The Seat Next to the King by Steven Elliot Jackson
In 1964, a white man walks into a public restroom in a Washington, DC park looking for sex. The next man who enters is a black man.
In what seems at first to be a simple encounter, The Seat Next to the King explores the lives of two men from the pages of history who literally sat next to the most powerful men in America—Bayard Rustin, a friend to Martin Luther King Jr. who organized the March on Washington, and Walter Jenkins, top aide and friend to President Lyndon Johnson. An exploration of sexuality, race, and masculinity, The Seat Next to the King imagines a meeting between two men, burdened by their prejudices and inner conflicts, as they attempt to find a connection.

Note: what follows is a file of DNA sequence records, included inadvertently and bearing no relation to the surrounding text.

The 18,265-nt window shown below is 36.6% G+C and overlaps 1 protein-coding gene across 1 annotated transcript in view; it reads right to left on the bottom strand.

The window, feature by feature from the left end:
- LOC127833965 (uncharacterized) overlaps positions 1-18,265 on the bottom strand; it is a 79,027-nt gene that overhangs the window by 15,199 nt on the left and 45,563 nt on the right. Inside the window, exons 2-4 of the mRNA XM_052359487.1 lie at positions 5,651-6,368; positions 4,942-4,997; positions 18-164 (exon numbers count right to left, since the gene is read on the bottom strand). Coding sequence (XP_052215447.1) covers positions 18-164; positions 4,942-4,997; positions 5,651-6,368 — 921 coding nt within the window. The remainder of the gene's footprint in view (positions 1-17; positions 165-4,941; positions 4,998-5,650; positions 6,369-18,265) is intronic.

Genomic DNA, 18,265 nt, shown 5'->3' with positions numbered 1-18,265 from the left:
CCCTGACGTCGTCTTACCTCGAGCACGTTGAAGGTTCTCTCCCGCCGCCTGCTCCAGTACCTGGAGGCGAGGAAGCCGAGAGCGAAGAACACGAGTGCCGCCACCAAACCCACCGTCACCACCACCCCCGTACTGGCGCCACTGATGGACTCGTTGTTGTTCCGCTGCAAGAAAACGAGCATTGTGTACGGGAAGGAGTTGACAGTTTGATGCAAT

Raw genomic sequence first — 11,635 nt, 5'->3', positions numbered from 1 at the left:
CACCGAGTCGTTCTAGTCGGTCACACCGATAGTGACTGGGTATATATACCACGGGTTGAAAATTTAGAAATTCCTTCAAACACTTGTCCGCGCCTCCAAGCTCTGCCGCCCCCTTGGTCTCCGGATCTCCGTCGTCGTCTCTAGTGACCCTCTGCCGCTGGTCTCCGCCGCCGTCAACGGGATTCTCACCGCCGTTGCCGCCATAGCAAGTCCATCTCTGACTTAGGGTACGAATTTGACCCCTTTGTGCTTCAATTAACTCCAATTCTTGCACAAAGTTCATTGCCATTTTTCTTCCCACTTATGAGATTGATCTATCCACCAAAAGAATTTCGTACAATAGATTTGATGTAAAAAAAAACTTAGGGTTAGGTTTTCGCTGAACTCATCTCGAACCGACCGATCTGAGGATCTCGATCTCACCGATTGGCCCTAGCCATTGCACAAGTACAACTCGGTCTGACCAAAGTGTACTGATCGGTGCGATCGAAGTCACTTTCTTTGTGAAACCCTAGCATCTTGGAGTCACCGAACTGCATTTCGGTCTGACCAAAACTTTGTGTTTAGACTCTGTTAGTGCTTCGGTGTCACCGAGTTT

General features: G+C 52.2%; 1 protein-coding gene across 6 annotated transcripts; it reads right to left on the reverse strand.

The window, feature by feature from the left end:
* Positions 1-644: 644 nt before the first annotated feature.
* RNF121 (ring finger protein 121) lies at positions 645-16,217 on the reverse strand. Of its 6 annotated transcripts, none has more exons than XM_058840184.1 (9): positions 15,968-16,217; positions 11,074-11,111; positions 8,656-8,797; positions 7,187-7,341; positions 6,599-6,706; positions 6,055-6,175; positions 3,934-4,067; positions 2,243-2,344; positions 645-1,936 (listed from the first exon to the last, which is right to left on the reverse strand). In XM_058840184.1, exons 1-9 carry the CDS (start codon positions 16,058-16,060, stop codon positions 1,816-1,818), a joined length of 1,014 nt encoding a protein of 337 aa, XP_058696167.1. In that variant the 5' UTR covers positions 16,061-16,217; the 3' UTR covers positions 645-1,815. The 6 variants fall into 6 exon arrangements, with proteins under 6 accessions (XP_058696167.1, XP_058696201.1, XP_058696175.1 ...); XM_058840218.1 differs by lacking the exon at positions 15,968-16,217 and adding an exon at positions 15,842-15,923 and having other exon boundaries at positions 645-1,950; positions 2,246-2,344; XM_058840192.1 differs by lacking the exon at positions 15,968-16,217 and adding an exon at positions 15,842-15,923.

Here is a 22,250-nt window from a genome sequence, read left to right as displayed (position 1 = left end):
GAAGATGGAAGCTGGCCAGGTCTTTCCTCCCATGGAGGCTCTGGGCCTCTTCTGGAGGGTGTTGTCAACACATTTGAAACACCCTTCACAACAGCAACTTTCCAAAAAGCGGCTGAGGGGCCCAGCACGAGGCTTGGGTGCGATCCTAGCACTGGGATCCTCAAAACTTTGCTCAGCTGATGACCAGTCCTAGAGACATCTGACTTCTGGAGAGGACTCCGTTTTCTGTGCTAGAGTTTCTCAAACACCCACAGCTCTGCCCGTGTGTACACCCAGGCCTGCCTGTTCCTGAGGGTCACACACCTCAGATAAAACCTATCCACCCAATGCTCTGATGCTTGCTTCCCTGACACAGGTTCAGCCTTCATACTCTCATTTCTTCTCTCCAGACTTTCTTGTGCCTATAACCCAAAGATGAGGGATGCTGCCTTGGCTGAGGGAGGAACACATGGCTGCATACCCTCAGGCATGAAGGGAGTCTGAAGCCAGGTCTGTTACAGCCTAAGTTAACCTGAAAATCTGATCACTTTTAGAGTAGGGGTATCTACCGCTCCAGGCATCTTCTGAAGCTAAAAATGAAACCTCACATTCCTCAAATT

“The script is taut, tense and full of nuance about race, sexuality, power and dignity…” —NOW Magazine
Male roles: 2